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Illinois Attorney General
Kwame Raoul

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January 19, 2024

Lawsuit Alleges Debt-Relief Enterprise Illegally Collected More Than $100 Million in Fees from Financially Struggling Families

Chicago — Attorney General Kwame Raoul joined the Consumer Financial Protection Bureau (CFPB) and six state attorneys general in filing a lawsuit against Strategic Financial Solutions (SFS) and its web of shell companies for running an illegal debt-relief enterprise. The CFPB and state attorneys general also sued the chief architects of the alleged illegal enterprise, Ryan Sasson and Jason Blust.

The lawsuit, which was unsealed today, alleges that the enterprise collected hundreds of millions of dollars in illegal fees from vulnerable consumers while providing little, if any, debt-relief services.

 Raoul, the CFPB and the attorneys general filed the complaint and requested a temporary restraining order and preliminary injunction in the U.S. District Court for the Western District of New York on Jan. 10, 2024. The court granted this request to order a stop to the enterprise’s illegal actions and entered a temporary restraining order with an asset freeze on Jan. 11, 2024. The suit is also seeking redress for consumers and a civil money penalty.

 “Consumers who are struggling financially and trying to pay down their debt need real help, not false promises and predatory fees,” Raoul said. “I would like to thank the CFPB for their continuous partnership as we work to protect the public from fraud and deceptive business practices.”

Strategic Financial Solutions markets itself as providing debt relief services. It has offices in New York City and Buffalo, New York. Ryan Sasson is the chief executive officer of SFS. SFS sits at the top of a web of shell companies and façade law firms, which are controlled by Sasson and fellow scheme architect Jason Blust. Blust is based in Illinois. Both he and Sasson are former employees of Legal Helpers Debt Resolution LLC (Legal Helpers), a debt-relief firm that was sued and eventually shut down as a result of action taken by the attorneys general of Illinois, Wisconsin, North Carolina and West Virginia.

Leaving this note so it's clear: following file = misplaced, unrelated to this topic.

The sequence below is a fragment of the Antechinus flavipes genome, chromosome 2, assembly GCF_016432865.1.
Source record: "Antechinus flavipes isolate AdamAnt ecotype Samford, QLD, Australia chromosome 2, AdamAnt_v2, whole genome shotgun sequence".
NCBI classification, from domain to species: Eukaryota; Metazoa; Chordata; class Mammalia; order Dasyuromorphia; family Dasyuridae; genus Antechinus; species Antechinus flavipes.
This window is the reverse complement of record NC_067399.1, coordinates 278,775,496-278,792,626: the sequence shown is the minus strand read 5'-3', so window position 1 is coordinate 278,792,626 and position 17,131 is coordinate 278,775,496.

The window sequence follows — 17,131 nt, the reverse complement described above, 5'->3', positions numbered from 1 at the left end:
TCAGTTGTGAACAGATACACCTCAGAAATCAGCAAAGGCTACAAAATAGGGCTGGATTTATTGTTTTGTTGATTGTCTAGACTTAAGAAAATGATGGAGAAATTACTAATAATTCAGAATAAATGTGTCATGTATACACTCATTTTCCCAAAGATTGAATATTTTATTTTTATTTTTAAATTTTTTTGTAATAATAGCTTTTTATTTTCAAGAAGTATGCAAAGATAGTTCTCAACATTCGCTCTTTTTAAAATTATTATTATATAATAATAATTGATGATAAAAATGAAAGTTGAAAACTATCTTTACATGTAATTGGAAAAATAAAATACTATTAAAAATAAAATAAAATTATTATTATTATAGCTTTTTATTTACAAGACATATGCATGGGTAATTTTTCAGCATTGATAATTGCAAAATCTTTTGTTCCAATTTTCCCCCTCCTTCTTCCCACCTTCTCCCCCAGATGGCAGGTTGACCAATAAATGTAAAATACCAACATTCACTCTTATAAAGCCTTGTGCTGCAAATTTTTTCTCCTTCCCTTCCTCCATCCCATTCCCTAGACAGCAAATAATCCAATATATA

“The operators of this scheme established a network of shell companies and law firms to hide their illegal activities from law enforcement,” said CFPB Director Rohit Chopra. “The CFPB and state attorneys general are seeking to shut down this outfit's illegal activity.”

The company uses third parties to target financially vulnerable consumers with advertisements for loans to help pay down debts. When consumers call the advertised number, SFS employees do not offer the advertised loans, and, instead, encourage consumers to enroll in debt-relief services. SFS promises that its network of law firms and lawyers will negotiate lower debt amounts. SFS requires customers to make immediate payments into an escrow account. However, long before it settles any debts, SFS collects its own fees from the escrow account. 

Raoul, the CFPB and the attorneys general allege the actions of SFS violate the Telemarketing Sales Rule. Specifically, the complaint alleges that SFS harms consumers by:

  • Charging illegal, advance fees: SFS charges and collects fees before any of a consumer’s debts have been settled. SFS charges pre-determined fee amounts without any connection to actual settlements or debt-relief savings. Since 2016, SFS and its façade firms have collected over $100 million from consumers.

  • Falsely claiming lawyers will provide debt relief: SFS leads consumers to think that contracted law firms will negotiate lower payoff amounts. However, the firms serve as a façade, and SFS and its employees, who are not lawyers, conduct the debt-relief negotiations, if any take place.

 Under the Consumer Financial Protection Act, the CFPB has the authority to take action against nonbank financial institutions, including debt-relief companies, for violating consumer financial protection laws and rules, including the Telemarketing Sales Rule. Consumers can submit complaints about financial products and services by visiting the CFPB’s website or by calling (855) 411-CFPB (2372). Employees who believe their companies have violated federal consumer financial protection laws are encouraged to send information about what they know to

 If you believe you have been the victim of fraud, Raoul encourages you to file a complaint on the Attorney General’s website. Consumers can also call one of the Attorney General’s Consumer Fraud Hotlines:

1-800-386-5438 (Chicago)
1-800-243-0618 (Springfield) 
1-800-243-0607 (Carbondale)
1-866-310-8398 (Spanish-language hotline)

 Raoul and the CFPB were joined in filing the lawsuit by the attorneys general of Colorado, Delaware, Minnesota, New York, North Carolina and Wisconsin.